“Would you like to downsize those fries?”
It’s not too likely that we will be hearing that from fast food places anytime soon. However, a recent study by scientists at Duke University explored what would happen if a smaller portion of food with lower calories was offered at a Chinese fast food restaurant. Less than 1% chose the smaller portion when it was just on the menu. When the servers asked, “Would you like the smaller serving of rice for 200 fewer calories?” the statistics changed. About a third of the customers opted for the smaller portion.*
My husband Paul and I are currently in Thailand on a mission trip. That’s one definite difference we have seen in the culture here. The portion sizes are smaller. At the nearby Dairy Queen, for instance, the small sizes are tiny — too small to do a lot of caloric damage, but enough to satisfy when you eat it slowly. The large size is about the same as our small at home. (I haven’t gotten the nerve to try the green tea and red bean Blizzard, yet, but I may.)
Restaurant portions are small to moderate, but are adequate. The exceptions are the foods prepared for foreign tourists. In fact, the tourist foods have caught on in the bigger cities, such as Chiang Mai, where we are staying. The large Central Mall has numerous doughnut places and pastry shops. That may be the reason that you don’t see overweight Thai people in the remoter areas, but you do see them in the cities and tourist areas. When they eat like westerners, they soon start having our weight issues!
By the way, I love pastries, and they tend to be my downfall. I have been able to escape temptation, though, because they do not cover or wrap their pastries here. They are out on the table, ready to collect any stray germs from inquisitive toddlers or careless sneezers. Not interested.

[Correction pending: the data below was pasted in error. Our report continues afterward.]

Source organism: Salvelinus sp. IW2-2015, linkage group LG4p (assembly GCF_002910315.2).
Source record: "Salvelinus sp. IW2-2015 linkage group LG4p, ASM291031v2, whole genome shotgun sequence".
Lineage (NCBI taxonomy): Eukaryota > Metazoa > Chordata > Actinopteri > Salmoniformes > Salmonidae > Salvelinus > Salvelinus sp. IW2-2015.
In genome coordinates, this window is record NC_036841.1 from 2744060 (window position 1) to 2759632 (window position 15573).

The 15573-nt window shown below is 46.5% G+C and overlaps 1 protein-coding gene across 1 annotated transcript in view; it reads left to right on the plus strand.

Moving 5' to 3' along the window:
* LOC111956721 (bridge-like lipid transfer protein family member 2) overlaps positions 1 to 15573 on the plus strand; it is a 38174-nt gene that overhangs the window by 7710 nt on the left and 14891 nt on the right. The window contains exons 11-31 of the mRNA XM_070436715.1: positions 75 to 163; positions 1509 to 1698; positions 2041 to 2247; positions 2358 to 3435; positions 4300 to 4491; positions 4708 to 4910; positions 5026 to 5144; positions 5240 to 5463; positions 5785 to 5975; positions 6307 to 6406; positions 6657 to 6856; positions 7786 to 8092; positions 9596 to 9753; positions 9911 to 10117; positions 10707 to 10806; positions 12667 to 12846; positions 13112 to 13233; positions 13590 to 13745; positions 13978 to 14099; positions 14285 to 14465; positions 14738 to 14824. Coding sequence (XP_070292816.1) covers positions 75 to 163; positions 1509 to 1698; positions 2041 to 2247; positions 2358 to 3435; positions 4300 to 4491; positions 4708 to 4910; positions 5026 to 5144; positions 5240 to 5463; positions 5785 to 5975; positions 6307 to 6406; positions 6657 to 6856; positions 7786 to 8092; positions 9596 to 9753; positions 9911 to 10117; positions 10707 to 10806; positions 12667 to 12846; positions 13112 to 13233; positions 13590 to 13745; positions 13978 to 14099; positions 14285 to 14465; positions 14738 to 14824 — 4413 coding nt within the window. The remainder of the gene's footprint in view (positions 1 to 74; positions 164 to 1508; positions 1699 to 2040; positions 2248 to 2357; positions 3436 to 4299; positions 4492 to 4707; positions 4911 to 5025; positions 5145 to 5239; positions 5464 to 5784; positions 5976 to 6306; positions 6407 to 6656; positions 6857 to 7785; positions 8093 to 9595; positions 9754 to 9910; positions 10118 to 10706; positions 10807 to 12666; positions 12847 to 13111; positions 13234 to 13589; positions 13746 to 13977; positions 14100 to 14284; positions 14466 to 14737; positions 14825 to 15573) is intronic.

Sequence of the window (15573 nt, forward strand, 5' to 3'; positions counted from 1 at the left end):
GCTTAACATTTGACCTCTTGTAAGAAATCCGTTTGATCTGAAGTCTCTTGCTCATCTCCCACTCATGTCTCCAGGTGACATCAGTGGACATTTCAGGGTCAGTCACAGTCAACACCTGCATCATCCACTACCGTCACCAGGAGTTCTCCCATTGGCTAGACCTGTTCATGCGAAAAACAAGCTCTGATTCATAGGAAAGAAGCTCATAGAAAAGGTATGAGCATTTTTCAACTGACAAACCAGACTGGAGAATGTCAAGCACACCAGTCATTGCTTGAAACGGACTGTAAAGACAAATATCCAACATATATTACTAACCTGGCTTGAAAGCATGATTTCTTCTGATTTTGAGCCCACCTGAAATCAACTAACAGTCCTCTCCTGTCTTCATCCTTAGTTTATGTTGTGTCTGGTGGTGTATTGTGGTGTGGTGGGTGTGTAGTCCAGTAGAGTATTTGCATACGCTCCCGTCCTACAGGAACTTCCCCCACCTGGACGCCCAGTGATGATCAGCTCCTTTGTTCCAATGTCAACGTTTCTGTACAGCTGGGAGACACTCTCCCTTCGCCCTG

While we can’t force restaurants to give smaller portions, there are always options for avoiding food that you don’t need or really want. You can share an entree, or ask for a senior or child’s plate. Many restaurants will let you order from the menus that give smaller portions at a cheaper price, even if your age doesn’t qualify you.
If all else fails, ask for a to-go box to come when your meal arrives. Keep only what you need and want on your plate and pack up the rest for dinner tomorrow. If you do this before the meal, it is much more likely that the other half will go home in the box, not in your stomach.
Forget about super-sizing and focus on down-sizing your portions. You will be surprised to find that you can be satisfied with less. You will also find your clothing will soon need to be down-sized, too!
Susan Jordan Brown
* The study was published in the February issue of Health Affairs.